In their research, Xia and his collaborators varied the temperature of the process used to deposit atoms onto metallic nanocrystals that acted as seeds for the nanoparticles. They also varied the rates at which atoms were deposited onto the surfaces, which were determined by the injection rate at which a chemical precursor material was introduced. The diffusion rate is determined by the temperature, with higher temperatures allowing the atoms to move around faster on the nanoparticle surfaces. In the research, bromide ions were used to limit the movement of the added atoms from one portion of the particle to another.
Using transmission electron microscopy, the researchers observed the structures that were formed under different conditions. Ultimately, they found that the ratio of the deposition rate to the diffusion rate determines the final shape. When the ratio is greater than one, the adsorbed atoms tend to stay where they are placed. If the ratio is less than one, they tend to move.
"Unless the atomic reaction is at absolute zero, you will always have some diffusion," said Xia, who holds the Brock Family Chair in the Department of Biomedical Engineering. "But if you can add atoms to the surface in the places that you want them faster than they can diffuse, you can control the final destination for the atoms."
Xia believes the research may also lead to improved techniques for preserving the unique shapes of nanoparticles even at high operating temperatures.
"Fundamentally, it is very useful for people to know how these shapes are formed," he said. "Most of these structures had been observed before, but people did not understand why they formed under certain conditions. To do that, we need to be able to visualize what happens on these tiny structures."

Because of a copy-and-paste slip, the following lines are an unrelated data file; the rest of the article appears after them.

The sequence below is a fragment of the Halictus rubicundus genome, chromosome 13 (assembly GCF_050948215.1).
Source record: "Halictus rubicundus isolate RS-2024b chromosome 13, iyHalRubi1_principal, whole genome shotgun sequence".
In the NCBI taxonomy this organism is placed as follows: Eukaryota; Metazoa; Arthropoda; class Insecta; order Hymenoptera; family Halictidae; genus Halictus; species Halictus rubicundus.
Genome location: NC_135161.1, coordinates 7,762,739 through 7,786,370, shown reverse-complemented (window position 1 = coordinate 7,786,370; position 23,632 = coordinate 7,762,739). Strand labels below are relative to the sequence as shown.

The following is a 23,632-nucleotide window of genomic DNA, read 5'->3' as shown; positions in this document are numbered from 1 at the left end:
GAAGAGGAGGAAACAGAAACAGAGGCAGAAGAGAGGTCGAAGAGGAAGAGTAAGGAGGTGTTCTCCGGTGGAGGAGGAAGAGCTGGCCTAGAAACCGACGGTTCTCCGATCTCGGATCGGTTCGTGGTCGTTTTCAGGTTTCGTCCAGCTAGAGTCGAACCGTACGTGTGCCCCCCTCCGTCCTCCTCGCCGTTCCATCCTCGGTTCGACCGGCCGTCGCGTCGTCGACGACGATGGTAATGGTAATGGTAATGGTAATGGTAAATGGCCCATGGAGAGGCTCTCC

Xia's research team also studied the impact of diffusion on bi-metallic particles composed of both palladium and platinum. The combination can enhance certain properties, and because palladium is currently less expensive than platinum, using a core of palladium covered by a thin layer of platinum provides the catalytic activity of platinum while reducing cost.
In that instance, surface diffusion can be helpful in covering the palladium surface with a single monolayer of the platinum. Only the surface platinum atoms will be able to provide the catalytic properties, while the palladium core only serves as a support.
The research is part of a long-term study of catalytic nanoparticles being conducted by Xia's research group. Other aspects of the team's work addresses biomedical uses of nanoparticles in such areas as cancer therapy.
"We are very excited by this result because it is generic and can apply to understand and control diffusion on the surfaces of many systems," Xia added. "Ultimately we want to see how we can take advantage of this diffusion to improve the catalytic and optical properties of these nanoparticles."
The research team also included Xiaohu Xia, Shuifen Xie, Maochang Liu and Hsin-Chieh Peng at Georgia Tech; and Ning Lu, Jinguo Wang and Professor Moon J. Kim at the University of Texas at Dallas.
This research was supported by the National Science Foundation (NSF) under grant DMR-1215034 and by startup funds from Georgia Tech. Any conclusions expressed are those of the principal investigator and may not necessarily represent the official views of the NSF.